As a reference, the lowest authorized ILS minimums, with all required ground and airborne systems components operative, are: (a) Category I decision height (DH) 200 feet and RVR 2,400 feet (with touchdown zone and centerline lighting, RVR 1,800 feet); (b) Category II, DH 100 feet and RVR 1,200 feet; (c) Category IIIa No DH or DH below 100 feet and RVR not less than 700 feet; (d) Category IIIb No DH or DH below 50 feet and RVR less than 700 feet but not less than 150 feet; (e) Category IIIc No DH and no RVR limitation.

A quick look at the minimums box on the Runway 22 Left ILS at JFK, for example, indicates that with the proper aircraft equipment, the pilot of a Part 121 aircraft may land if the flight visibility is at least one-half statute mile, also equating to an RVR of 2,400. Without an RVR system, approaches to minimums less than a half mile are not possible. For cockpit crews trained and certified for Category II or III ILS operations, and with the addition of items like touchdown zone and centerline lighting, the crew may land when the RVR is as little as 600, approximately one-eighth of a mile. In the best, or worst case depending upon how a pilot looks at the data, a crew certified for Category IIIc approaches can land in weather in actual zero-zero conditions. A typical landing clearance at the RVR-served airport during poor weather might sound like this: “Falcon Two-Three-Nine-Zulu, Runway 22 Left cleared to land, touchdown RVR one thousand eight hundred, midfield one thousand two hundred and rollout one thousand eight hundred.”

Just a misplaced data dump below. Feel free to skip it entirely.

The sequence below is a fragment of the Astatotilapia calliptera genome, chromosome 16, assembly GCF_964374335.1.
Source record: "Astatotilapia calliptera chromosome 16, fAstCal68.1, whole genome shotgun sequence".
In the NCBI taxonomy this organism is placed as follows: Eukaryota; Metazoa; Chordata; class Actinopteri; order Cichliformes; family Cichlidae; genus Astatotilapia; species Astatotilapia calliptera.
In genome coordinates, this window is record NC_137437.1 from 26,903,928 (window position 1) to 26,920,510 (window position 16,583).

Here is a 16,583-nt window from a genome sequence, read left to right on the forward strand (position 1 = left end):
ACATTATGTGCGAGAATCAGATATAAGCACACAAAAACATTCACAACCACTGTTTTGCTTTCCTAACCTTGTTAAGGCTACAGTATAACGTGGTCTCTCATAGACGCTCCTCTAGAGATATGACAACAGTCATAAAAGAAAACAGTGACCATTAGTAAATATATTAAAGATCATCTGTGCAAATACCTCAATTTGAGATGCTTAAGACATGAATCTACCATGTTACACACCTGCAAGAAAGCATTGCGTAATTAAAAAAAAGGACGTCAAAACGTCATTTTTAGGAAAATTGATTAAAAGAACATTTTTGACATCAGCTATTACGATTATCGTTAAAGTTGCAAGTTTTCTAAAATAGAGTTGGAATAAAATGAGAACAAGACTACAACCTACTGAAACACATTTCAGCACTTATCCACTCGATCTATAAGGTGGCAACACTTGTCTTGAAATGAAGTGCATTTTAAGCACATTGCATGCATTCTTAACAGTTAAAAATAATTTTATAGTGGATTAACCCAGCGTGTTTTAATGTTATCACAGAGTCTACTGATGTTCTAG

Rob Mark is an aviation journalist and the publisher of

Related Articles